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Dallas Stars Penalty Kill: How Can It Be Improved?

The Dallas Stars penalty killing has been less successful than we would have hoped to start the season. Are there any trends we can see from the goals allowed on the man advantage so far?

Russell LaBounty-USA TODAY Sports

Last season, the Dallas Stars had a basically average penalty kill that ranked 21st in the NHL at 81.4 percent. It was one thing we pinpointed as an area for improvement for the team to be able to take the next step forward.

So far this year, Dallas has allowed six power play goals on 25 opportunities. That's good for a 76% ptrcent penalty kill percentage comprised of a 78.6 percent kill at home (21st in NHL) and a 72.7 percent kill on the road (25th in NHL).

Definitely not the improvement we anticipated.

So what's gone wrong early in the season? Are there any trends that we can pick out? In order to answer that, we have to look at each power play goal allowed.

Game 1 - Chicago Blackhawks PPG scored by Patrick Sharp

The tale of the tape:

On Ice Dallas: Cody Eakin, Ryan Garbutt, Alex Goligoski, Brenden Dillon

In Penalty Box: Jordie Benn (Holding the stick)

How it happened: Off the draw, three Stars penalty killers get caught on the right side of the ice, leaving one man to cover the left side - the side Sharp is on. Off the face off, the puck goes to the right side, so Eakin goes that way and Garbutt to the middle. But the play rotates quickly across the top, and the forwards don't quite shift with it. Once Garbutt realizes both he and Eakin have the center point man covered, he shifts to cover the far side of the ice. But it's too late - Sharp has a shot available, uninhibited at Kari Lehtonen. The puck went in between Lehtonen and the pipe, and is one we generally expect to be saved more often than not.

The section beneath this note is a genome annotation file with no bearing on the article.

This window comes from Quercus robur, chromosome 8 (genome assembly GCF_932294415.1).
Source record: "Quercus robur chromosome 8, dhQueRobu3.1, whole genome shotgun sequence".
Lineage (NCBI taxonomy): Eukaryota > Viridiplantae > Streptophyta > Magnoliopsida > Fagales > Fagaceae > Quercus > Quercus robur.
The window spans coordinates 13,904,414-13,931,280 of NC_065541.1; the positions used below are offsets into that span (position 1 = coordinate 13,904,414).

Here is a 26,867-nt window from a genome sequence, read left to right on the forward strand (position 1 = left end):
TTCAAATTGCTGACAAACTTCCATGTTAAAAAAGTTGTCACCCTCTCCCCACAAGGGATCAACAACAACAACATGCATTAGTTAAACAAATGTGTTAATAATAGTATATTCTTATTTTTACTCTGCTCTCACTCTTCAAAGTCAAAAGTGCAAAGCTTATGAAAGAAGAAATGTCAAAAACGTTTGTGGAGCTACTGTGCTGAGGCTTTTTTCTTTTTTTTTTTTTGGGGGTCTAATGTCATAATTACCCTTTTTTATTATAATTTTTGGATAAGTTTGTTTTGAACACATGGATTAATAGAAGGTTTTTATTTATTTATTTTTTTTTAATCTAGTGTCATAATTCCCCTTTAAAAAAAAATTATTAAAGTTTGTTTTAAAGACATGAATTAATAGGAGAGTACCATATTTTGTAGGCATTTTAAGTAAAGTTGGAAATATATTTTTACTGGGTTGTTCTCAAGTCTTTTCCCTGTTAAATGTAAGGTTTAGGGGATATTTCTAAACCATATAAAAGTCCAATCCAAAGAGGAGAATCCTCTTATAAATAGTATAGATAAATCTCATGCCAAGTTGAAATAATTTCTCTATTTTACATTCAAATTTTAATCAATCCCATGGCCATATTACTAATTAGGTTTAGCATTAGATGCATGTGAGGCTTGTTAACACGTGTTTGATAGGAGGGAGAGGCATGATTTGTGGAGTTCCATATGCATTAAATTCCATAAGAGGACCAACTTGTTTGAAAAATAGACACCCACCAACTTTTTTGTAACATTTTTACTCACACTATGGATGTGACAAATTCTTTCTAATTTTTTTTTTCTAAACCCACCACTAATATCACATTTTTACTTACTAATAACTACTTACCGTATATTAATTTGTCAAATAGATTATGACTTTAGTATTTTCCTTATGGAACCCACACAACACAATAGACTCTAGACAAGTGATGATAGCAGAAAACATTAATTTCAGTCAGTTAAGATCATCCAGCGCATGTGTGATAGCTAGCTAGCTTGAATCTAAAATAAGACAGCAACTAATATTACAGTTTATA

Game 3 - Columbus Blue Jackets PPG scored by Ryan Johansen

The tale of the tape:

On Ice Dallas: Antoine Roussel, Vernon Fiddler, Alex Goligoski, Patrik Nemeth

In Penalty Box: Trevor Daley (Hooking)

How it happened: Fiddler is stuck between a rock and a hard place, trying to keep an eye on the extra guy up top while someone else drives back door. The most dangerous guy is probably Johansen driving down, but the point shot also needs some respect. This is a well-designed play, similar to one the Stars have scored on a few times with Daley.

Game 4 - Pittsburgh Penguins PPG scored by Sidney Crosby

The tale of the tape:

On Ice Dallas: Cody Eakin, Ryan Garbutt, Jordie Benn, Patrik Nemeth

In Penalty Box: Brenden Dillon (Tripping)

How it happened: Jordie Benn tries to break up the cross-crease pass and instead scores on his own goaltender.

Game 4 - Pittsburgh Penguins PPG scored by Chris Kuntiz

The tale of the tape:

On Ice Dallas: Alex Goligoski, Cody Eakin, Ryan Garbutt, Trevor Daley

In Penalty Box: Vernon Fiddler (Hooking)

How it happened: Garbutt and Eakin drift towards the point man at the same time, leaving Goligoski and Daley to cover Hornqvist on the half-wall, who then drifts down to the net front and is replaced by Malkin, as well as covering Kunitz in the slot and Crosby over on the other half-wall. That's a lot of bodies for two guys to have to cover, with Eakin and Garbutt both coming out to challenge the point shot by Letang.

Game 6 - Philadelphia Flyers PPG scored by Andrew MacDonald